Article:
diamond geezer

 Tuesday, January 20, 2004

...say the bells of Old Bailey

Except that the Old Bailey is a court building, not a church, and has no bells. The church referred to in the nursery rhyme is the one just across the road, the oddly-named St Sepulchre without Newgate (don't worry, it's a Crusades thing). You wouldn't guess from looking but this is the largest parish church in the City of London, described by Sir John Betjeman as "high, wide and handsome", and the tower contains a peal of twelve bells. Henry Wood, founder of the Promenade concerts, learnt to play the organ here and his ashes now lie in the Musicians' Chapel. The church is also the last resting place of Captain John Smith, unpaid star of the Disney cartoon Pocohontas, and one-time Governor of Virginia.

A glass case inside the church contains the handbell which used to be rung to wake condemned prisoners at Newgate Prison on execution mornings. This prison held those awaiting trial at the neighbouring Old Bailey, which has been London's most important criminal court since medieval times. In 1834 the court's jurisdiction spread to cover the most serious cases from the whole of the South East, including Oscar Wilde's infamous sodomy trial. One hundred years ago Newgate Prison and the old Old Bailey were demolished to make way for the current Central Criminal Court, judging the fate of evildoers including Dr Crippen, the Kray twins and Jeffrey Archer.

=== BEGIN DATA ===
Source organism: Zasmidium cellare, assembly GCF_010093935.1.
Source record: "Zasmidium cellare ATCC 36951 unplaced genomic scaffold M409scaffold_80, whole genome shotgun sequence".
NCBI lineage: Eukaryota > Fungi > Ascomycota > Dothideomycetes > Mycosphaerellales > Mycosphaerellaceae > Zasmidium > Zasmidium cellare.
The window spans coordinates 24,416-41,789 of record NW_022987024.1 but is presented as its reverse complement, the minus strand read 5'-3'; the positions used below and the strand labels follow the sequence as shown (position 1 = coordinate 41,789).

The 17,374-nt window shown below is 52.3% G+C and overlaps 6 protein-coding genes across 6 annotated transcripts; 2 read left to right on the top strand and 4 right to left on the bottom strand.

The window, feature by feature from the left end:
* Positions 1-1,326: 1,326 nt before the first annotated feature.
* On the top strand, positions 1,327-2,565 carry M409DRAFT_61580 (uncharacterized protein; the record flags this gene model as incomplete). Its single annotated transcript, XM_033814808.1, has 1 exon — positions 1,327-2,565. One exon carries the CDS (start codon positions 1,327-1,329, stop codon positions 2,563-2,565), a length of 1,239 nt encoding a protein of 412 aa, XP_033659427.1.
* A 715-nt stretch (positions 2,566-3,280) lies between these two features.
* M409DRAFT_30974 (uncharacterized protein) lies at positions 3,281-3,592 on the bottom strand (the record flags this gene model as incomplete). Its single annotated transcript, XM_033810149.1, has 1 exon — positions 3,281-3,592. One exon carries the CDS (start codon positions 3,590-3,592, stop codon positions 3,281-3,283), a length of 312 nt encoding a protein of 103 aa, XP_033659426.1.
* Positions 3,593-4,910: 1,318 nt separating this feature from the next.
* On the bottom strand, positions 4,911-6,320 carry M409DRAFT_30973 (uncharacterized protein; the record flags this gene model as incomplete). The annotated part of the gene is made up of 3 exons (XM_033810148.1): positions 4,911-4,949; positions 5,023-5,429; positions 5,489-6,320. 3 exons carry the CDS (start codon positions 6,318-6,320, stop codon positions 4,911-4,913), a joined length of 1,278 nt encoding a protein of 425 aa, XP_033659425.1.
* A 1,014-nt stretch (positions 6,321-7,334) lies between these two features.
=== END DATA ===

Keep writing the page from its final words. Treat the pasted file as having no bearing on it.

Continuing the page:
An absolutely brilliant website charts the history of the Old Bailey, including full details of all the trials there between 1714 and 1799. For example, 250 years ago this month there were 62 trials, mostly for theft, with many of the convicted subsequently transported to America. I wonder if any of your forefathers appear in the records.

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